As a child, it’s embarassing to be pretty, the way people fawn over you is sickening. My sister resented me. The way men looked at me as an adolescent scared me so much I made myself fat. For the same reason, I kept my face hidden behind my hair throughout my teens. I always stood out, when I wanted to be invisible. The special treatment and attention made me feel guilty, because I didn’t deserve it. Many women don’t like me on sight. Nice men won’t approach me. Most men don’t have enough confidence to be in a relationship with me. Poor me, I know. But I have to work hard to make myself approachable and likeable. I would honestly trade being striking for average-cute.

  20. crickets chirping after JL’s 19

  21. I was sure JL was a dude up until, “Most men don’t have enough confidence to be in a relationship with me.” At that point I began to question. I’m still uncertain, but must say it’s a much more enjoyable read when picturing a guy. Try it.

  22. Stephanie says:

    One of my YW was strikingly beautiful. Just too beautiful for her own good, IMO. I can’t remember exactly what it was now (it’s been a few years), but I remember saying, “I hope I never have a daughter that beautiful”. Now I (finally) have a daughter, and I didn’t need to worry so much – the poor girl looks like me.

  23. Nothing personal to anyone here (except maybe to Geoff J), but I hate pretty people. This is not a righteous hate. I am ugly. At 33, I am very gray. I am also 350 pounds. I always wonder in being the fat guy hurts me in the job process(wondering this a lot as I await news about an interview). Of course, that my parent tell me that my appearance hurts my job prospects likely does not help on the mental end.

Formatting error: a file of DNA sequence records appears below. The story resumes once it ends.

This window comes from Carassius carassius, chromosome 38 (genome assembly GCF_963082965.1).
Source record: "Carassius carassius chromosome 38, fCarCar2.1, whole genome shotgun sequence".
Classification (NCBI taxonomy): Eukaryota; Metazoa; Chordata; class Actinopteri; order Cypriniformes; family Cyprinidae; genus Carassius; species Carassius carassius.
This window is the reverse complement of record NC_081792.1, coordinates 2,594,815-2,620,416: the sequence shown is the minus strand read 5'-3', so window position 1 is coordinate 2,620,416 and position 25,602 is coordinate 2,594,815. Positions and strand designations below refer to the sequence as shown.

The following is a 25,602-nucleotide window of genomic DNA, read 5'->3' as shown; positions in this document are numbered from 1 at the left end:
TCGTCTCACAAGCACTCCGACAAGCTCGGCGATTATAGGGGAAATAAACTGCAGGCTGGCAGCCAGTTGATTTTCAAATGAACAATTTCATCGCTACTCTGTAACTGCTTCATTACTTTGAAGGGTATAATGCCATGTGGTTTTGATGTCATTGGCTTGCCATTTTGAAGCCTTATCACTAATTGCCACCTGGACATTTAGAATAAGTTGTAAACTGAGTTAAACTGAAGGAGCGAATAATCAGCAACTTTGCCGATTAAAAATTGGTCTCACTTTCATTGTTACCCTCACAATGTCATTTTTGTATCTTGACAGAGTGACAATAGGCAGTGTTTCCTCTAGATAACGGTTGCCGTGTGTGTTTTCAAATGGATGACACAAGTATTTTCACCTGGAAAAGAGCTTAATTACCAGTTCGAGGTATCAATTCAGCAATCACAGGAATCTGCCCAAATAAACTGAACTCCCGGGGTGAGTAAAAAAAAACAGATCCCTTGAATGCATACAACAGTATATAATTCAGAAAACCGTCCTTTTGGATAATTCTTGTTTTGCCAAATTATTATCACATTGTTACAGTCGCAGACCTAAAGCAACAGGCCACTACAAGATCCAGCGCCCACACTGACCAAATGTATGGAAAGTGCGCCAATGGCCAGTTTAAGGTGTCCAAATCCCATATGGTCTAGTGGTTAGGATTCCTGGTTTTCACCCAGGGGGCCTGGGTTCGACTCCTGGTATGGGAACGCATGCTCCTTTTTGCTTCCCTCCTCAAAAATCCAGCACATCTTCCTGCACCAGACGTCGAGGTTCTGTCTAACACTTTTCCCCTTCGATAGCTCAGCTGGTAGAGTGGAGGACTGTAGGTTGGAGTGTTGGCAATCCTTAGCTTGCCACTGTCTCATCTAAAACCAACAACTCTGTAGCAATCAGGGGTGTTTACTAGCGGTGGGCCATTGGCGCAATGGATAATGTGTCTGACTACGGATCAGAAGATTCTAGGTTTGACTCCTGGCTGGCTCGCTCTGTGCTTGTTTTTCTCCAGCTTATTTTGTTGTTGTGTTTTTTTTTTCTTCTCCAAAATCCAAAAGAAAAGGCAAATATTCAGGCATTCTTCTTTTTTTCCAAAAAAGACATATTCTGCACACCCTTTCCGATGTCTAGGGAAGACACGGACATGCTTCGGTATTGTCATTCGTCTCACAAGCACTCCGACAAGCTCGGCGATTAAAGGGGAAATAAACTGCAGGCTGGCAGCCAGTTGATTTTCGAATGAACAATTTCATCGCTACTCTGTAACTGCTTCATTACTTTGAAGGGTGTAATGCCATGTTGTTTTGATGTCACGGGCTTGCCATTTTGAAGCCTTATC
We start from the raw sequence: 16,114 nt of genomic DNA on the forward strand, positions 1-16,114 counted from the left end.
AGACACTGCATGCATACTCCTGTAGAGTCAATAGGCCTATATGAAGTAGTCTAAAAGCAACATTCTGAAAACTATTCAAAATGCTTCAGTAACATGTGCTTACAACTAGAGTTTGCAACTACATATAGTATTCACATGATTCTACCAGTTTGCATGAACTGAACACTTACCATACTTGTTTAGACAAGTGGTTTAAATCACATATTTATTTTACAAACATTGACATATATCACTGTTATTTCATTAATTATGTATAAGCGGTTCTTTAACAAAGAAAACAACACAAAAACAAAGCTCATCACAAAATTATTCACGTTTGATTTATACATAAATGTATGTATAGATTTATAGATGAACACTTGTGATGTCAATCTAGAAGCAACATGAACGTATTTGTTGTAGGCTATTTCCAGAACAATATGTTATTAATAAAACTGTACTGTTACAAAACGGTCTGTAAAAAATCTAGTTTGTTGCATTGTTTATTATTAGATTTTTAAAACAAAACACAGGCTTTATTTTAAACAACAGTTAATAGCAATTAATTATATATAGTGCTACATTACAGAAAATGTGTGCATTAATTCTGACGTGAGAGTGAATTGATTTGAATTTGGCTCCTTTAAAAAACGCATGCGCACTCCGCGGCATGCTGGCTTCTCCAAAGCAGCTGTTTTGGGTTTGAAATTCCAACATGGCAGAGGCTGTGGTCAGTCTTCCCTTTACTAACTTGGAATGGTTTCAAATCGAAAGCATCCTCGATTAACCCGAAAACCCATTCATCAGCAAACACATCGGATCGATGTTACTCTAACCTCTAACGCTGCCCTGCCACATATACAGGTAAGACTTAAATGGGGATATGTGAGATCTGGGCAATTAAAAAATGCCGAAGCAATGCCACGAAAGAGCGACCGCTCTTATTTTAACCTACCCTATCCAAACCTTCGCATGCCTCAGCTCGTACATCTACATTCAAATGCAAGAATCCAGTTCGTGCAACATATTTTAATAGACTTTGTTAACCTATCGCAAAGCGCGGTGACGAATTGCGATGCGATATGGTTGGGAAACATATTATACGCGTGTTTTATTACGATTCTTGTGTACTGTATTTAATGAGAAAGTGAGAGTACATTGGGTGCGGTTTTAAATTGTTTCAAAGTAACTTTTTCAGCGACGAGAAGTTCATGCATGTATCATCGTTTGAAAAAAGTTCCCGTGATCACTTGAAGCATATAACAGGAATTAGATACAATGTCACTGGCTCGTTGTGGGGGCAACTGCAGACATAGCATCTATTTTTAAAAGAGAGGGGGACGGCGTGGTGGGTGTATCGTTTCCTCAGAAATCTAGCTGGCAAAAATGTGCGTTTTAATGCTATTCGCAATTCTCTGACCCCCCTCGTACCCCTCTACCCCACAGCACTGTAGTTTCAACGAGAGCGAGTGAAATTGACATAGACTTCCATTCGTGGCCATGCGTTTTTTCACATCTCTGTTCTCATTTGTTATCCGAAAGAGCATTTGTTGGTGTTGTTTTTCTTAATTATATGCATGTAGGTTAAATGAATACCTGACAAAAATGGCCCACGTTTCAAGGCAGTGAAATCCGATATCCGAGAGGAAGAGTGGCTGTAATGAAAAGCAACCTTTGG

Of course, I am convince of my own brilliance (no matter what others may think) and this helps on the esteem front.

    My dislike of pretty people has helped me on some levels. I never liked John Edwards. A lot of people wondered why I wouldn’t support the candidate talking about poverty and equality. My response: don’t trust him…he is too pretty. I was right on that one.

  24. And to answer to OP, I’ll take a kick A sense of humor over beauty any day, but mostly because I don’t have a choice. I use humor to detract and draw the eyes away from problem areas, much like fat women use loud prints and ruching on a swim suit.

  25. “Why would I want to read anything? I prefer to continue coasting through life on my good looks.”

  26. JL: Most men don’t have enough confidence to be in a relationship with me.

    Oh I totally know what you mean JL. I find that my awesomeness is intimidating to most humans as well.

    (Oddly, I get along with Chris H just swimmingly.)

  27. Geoff, I didn’t know you were good looking until this afternoon. We will see how this plays out.